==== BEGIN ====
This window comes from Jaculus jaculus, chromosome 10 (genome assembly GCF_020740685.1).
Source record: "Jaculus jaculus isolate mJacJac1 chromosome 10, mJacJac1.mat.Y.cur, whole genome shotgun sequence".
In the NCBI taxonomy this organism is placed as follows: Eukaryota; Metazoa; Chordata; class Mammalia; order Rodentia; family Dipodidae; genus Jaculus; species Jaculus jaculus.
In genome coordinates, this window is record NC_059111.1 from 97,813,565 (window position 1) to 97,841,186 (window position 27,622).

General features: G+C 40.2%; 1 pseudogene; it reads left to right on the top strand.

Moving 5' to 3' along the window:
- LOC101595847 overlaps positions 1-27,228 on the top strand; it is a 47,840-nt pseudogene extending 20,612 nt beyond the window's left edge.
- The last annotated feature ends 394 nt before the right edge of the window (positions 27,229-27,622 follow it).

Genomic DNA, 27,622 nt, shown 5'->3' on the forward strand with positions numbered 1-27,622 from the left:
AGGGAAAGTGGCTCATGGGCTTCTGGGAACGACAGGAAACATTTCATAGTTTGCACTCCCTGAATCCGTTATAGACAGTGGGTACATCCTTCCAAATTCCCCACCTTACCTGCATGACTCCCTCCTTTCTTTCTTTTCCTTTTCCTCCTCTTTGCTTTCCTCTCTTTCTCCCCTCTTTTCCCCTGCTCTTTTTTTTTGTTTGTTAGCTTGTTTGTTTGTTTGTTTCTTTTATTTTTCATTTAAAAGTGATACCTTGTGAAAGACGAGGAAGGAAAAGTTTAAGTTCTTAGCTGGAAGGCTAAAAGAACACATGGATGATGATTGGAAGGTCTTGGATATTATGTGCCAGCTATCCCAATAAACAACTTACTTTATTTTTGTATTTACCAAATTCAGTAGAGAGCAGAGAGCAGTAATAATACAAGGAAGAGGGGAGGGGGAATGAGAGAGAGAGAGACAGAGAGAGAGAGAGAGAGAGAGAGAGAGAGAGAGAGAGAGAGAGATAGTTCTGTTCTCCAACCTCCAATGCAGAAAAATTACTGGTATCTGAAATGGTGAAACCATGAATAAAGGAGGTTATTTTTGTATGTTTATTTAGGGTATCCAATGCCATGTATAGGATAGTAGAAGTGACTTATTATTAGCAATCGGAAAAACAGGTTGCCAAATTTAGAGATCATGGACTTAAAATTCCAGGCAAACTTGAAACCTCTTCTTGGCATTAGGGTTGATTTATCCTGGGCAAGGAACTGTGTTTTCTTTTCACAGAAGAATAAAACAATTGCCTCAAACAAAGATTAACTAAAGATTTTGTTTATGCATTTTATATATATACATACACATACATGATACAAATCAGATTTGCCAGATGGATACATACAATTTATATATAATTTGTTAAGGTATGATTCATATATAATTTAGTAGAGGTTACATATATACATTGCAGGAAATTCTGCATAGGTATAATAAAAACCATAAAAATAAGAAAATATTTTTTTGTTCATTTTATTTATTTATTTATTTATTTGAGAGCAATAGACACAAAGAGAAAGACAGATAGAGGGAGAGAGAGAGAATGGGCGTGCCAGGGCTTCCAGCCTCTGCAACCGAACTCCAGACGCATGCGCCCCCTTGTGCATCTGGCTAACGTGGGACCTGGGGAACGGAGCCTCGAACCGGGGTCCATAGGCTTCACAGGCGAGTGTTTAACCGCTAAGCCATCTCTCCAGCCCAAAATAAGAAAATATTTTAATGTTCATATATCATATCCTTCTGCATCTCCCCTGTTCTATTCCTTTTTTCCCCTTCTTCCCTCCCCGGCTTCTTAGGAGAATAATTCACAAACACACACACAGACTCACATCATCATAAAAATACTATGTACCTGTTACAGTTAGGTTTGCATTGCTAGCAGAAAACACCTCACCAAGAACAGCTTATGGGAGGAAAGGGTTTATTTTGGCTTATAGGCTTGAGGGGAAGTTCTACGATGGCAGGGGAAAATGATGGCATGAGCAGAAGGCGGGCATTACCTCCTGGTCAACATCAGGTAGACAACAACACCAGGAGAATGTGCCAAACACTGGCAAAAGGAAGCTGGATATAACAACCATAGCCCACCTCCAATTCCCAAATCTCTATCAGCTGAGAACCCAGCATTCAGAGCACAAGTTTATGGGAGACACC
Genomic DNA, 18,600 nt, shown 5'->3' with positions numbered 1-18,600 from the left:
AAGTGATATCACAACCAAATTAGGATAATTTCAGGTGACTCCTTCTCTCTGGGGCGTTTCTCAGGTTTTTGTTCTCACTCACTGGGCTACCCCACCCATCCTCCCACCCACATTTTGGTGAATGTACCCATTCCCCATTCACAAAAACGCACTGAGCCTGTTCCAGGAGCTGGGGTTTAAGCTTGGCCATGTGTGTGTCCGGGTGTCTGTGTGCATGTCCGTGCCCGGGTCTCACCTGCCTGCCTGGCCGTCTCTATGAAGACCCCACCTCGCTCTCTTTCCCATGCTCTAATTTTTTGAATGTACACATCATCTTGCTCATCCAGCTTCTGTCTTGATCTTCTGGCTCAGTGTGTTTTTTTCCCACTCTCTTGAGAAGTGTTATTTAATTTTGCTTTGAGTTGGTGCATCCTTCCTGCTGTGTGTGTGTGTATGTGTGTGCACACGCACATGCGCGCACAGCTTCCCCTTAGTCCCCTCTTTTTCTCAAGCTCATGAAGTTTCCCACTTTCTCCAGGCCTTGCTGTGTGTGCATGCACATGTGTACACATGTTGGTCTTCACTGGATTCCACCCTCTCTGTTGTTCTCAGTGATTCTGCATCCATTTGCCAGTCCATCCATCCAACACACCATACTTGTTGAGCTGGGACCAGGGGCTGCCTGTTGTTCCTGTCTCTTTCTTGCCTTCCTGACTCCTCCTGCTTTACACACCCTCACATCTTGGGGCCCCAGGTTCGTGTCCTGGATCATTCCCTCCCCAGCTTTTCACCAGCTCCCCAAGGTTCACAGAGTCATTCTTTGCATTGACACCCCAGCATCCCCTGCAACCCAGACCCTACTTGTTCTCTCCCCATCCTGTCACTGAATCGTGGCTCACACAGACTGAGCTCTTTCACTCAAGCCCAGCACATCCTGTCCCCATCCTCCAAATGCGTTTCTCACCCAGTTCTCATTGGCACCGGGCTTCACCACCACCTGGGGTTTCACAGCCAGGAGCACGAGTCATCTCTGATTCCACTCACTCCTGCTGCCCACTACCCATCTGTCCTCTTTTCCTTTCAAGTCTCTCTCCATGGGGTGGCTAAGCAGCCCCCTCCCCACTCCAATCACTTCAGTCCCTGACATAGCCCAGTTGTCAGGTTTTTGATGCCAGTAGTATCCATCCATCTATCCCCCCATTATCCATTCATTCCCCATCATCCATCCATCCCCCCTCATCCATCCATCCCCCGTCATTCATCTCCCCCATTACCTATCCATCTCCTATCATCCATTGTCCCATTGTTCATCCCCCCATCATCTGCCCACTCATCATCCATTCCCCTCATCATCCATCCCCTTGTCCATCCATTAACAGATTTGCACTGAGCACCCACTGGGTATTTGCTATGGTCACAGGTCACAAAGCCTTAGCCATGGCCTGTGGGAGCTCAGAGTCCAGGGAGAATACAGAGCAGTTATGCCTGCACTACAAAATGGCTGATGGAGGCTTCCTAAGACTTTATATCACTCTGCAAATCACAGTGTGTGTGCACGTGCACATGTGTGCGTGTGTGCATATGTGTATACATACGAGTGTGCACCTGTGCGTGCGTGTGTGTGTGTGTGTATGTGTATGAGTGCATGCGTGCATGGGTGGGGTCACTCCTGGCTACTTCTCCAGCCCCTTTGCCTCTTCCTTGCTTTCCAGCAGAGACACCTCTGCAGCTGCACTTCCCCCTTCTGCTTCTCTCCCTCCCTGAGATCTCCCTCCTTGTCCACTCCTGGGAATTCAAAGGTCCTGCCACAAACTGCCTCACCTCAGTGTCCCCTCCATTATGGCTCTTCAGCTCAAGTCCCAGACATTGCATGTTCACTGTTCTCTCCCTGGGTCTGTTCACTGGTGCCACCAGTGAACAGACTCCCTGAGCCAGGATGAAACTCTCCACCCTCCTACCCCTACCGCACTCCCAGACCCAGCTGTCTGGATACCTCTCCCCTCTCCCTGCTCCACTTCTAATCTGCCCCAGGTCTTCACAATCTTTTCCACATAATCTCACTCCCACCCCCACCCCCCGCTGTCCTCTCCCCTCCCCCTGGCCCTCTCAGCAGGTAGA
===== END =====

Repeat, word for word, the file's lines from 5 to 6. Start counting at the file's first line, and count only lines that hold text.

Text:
General features: G+C 40.2%; 1 pseudogene; it reads left to right on the top strand.

Moving 5' to 3' along the window: